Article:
I’m not an expert on the laws of “Goy Shel Shabbat” and I don’t know the details of how the arrangement has been set up, but according to the Jerusalem Post, the agreement meets the approval of Rav Elyashiv, arguably the biggest posek in the Ashkenaz world today.

Apparently this agreement was already being worked out a week ago before the last Shabbat’s demonstration (although had not yet been put into practice) which shows that the demonstration was not only a massive Chilul HaShem but also unnecessary, it may have even been counter-productive. I can see that other companies may have responded to a demonstration like we saw last week by calling off any previous arrangements and Davka opening on Shabbat to prove that they wont be intimidated by thugs in black hats.

Fortunately Intel management acted very “grown up” and is moving ahead with the arrangement approved by Rav Elyashiv. So everyone’s happy – right? Wrong!

According to the same Jerusalem Post article, the Av Beit Din of the Eida Haredit Rabbi Tuvia Weiss does not approve of the deal and is calling for a demonstration anyway.

I am surprised that Rabbi Weiss regards himself as a bigger Posek than Rav Elyashiv, I guess he doesn’t believe in the concept of ‘Daas Torah”, or at least only accepts “Daas Torah” when it means causing trouble.

The article also didn’t say if Dayan Weiss had an alternative solution that would allow Intel to stay in business. Remember Intel is one of Israel’s biggest exporters and maintaining a plant in Jerusalem is a huge boost for the Nation’s capital. But these simple economics don’t seem to be of interest to Rabbi Weiss.

I sincerely hope that the Haredi community turns to rabbi Weiss and says “Enough is Enough” surely they would rather spend Shabbat at home with their families, than publicly go out to desecrate both Shabbat and Hashem’s name.

Lets hope that this week the capital really has a Shabbat Shalom.

Monday, November 16, 2009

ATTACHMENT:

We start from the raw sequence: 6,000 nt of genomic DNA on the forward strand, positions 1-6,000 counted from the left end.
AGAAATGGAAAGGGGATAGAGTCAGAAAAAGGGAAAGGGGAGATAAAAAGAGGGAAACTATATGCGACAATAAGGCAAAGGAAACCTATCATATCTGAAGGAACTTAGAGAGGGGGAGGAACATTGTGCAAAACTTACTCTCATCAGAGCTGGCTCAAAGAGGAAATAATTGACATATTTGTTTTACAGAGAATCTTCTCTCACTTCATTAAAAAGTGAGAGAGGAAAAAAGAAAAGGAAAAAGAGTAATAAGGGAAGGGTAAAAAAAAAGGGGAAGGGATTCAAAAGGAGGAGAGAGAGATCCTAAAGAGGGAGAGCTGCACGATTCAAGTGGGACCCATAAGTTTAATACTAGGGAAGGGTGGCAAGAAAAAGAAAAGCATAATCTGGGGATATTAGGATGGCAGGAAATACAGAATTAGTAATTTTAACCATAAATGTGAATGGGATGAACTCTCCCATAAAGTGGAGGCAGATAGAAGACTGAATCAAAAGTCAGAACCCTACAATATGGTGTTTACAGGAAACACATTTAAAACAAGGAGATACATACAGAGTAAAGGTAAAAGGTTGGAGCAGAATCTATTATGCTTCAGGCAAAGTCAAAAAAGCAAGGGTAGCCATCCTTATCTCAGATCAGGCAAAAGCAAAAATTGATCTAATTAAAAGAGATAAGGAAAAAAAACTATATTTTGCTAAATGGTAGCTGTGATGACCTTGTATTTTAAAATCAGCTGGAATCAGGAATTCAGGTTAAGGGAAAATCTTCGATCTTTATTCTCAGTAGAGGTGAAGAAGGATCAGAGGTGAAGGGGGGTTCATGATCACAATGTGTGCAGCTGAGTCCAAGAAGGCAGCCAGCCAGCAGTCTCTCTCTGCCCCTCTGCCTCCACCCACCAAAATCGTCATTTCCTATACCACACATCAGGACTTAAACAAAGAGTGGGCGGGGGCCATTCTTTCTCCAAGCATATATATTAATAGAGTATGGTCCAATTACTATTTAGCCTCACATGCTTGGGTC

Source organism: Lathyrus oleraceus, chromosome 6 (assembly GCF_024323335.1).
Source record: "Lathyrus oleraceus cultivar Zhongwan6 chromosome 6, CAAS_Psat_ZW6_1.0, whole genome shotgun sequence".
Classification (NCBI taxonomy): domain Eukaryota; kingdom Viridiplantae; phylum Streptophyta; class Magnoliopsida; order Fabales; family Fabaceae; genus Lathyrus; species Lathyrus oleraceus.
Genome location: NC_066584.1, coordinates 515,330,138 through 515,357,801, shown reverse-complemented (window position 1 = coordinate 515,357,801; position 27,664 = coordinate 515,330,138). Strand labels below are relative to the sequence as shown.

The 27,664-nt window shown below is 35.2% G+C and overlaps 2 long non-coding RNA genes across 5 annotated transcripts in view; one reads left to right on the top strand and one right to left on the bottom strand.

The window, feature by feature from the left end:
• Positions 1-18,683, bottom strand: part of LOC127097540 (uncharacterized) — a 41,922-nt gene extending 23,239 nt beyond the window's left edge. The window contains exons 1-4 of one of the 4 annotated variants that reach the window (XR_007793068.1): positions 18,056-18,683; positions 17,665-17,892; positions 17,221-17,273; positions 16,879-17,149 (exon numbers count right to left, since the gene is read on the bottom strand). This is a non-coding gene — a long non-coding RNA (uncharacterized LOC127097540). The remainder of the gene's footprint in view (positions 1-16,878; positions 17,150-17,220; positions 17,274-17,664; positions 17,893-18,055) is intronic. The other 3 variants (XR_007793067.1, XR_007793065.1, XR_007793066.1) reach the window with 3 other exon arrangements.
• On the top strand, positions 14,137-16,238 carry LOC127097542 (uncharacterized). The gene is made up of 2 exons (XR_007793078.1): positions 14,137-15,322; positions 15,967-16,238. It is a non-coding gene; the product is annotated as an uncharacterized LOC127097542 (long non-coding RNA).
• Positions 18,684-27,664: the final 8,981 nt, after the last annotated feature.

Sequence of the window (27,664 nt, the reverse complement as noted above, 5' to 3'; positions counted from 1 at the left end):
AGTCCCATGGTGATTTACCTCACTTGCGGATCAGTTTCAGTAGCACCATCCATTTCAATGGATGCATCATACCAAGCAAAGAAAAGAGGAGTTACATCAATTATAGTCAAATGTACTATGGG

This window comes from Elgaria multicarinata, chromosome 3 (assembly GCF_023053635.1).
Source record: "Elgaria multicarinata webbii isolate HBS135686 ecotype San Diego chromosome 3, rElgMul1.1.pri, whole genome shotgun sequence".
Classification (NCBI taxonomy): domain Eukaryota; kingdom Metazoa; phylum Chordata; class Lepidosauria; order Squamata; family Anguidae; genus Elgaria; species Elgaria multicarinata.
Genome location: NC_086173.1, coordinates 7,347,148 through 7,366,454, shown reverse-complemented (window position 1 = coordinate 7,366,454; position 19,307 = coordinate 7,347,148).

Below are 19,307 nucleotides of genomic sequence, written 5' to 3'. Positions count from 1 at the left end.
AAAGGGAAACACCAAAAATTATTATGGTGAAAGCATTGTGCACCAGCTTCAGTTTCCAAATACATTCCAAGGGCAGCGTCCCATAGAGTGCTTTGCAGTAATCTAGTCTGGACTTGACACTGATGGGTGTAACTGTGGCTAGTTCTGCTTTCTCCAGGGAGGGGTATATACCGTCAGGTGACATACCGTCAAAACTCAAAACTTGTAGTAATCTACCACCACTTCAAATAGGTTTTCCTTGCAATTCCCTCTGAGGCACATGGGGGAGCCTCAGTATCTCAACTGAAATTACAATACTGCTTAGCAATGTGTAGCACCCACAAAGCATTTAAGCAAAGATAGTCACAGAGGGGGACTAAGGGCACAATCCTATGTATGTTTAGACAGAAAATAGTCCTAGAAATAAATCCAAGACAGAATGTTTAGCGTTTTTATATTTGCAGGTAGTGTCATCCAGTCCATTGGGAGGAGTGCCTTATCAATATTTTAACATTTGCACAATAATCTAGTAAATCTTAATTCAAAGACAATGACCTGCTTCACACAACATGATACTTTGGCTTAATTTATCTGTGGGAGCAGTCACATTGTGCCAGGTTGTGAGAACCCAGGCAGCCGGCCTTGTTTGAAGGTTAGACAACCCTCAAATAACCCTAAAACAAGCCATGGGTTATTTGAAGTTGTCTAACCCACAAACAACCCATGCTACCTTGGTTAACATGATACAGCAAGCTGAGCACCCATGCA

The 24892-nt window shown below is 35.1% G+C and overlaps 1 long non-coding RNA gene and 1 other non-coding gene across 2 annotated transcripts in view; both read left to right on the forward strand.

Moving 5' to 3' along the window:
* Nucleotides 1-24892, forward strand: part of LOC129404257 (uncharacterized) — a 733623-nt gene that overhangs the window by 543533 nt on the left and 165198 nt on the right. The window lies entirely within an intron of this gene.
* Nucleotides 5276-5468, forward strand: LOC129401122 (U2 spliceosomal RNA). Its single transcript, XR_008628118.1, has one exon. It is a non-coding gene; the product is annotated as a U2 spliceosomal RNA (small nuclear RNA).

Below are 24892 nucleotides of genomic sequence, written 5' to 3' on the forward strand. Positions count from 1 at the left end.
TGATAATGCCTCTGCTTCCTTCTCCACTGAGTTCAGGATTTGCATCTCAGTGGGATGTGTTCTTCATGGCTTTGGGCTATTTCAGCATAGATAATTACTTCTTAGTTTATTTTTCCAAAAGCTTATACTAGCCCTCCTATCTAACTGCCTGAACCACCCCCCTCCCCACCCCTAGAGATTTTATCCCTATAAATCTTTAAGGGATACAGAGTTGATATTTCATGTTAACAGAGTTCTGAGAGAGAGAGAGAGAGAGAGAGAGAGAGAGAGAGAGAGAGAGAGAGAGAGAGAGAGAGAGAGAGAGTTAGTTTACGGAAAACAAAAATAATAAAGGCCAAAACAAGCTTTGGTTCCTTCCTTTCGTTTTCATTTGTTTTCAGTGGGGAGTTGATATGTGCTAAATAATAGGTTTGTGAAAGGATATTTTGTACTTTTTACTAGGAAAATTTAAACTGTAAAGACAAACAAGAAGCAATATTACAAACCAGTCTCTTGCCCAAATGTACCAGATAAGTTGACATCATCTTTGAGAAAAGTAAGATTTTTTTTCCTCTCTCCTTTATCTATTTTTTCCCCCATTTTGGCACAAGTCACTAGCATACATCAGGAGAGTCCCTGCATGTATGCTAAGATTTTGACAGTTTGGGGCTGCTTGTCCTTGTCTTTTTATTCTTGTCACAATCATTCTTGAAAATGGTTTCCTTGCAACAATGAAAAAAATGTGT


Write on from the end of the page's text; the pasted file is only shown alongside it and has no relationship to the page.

In Support of Chilul Shabbat

Again the peace of Shabbat in Jerusalem was shattered by rioting by Haredi Zealots.

It is a tragic state of affairs that in the recent unrest in Jerusalem, my sympathies and support is with those who are Michalel Shabbat.

In the recent Intel riots, according to reports (which I had independently confirmed via a Haredi Jew who works for Intel), the Haredi demonstrators were not only responsible for a massive Chilul HaShem, but there was also mass Chilul Shabbat (breaking into the building, encouraging police and journalists to come out) and on top of it all, Chilul Kodesh as they broke into the Beit Knesset in Intel and threw Siddurim and Sifrei Kodesh on the floor, as well as destroying furniture.

I have always believed that as a religious Jew I have more in common with other religious Jews, than with Jews who are removed from Jewish Tradition. It is much easier to find a place to eat or daven or learn in any Haredi neighbourhood than it is in a predominately secular area.

However in recent events it seems that a segment of the Hardei community is as far removed from the Torah and Jewish Tradition as the most extreme secular.

Forcing police to break Shabbat in order to control a riot, or violating Shabbat through breaking property or throwing stones show that these people have very little understanding of what Shabbat is.

Destroying public property like garbage cans or traffic lights show that these people have no appreciation for the laws of Nezikin.

Screaming insults and throwing objects at other Jews shows that these people are severely lacking in Ahavat Yisrael.

And finally desecrating a Beit Knesset (which was in a different Intel building, NOT the one open on Shabbat) show that these people are severely lacking in their Ahavat HaShem.

Rav Kook said that even the most secular Jew is still Holy. He may be mis-guided, but his intentions are Holy, which is why we see many worthy causes being lead be “Secular” Jews, they are looking for the Holiness in the Profane.

It seems like the leaders of these Hardedi riots are looking for the Profane in the Holiness.

It is time for the main stream Haredi community to publicly distance itself from these extremists.

Post Script: Upon re-reading my post, I guess that I should emphasize that I don't "support" Chillul Shabbat, as my first paragraph may have implied. I am 100% opposed to any form of Chilul Shabbat, and I hope that Intel are able to work with Rabbinic Authorities and maybe Machon Tzomet to find a solution to their Shabbat needs within the confines of Halacha.

What I was trying to say, that if there is anything worse than a company breaking Shabbat, it is the Haredi demonstrations which are not only a Chilul Shabbat, but also a Chilul HaShem. There are much better ways to encourage Shabbat observance in this country.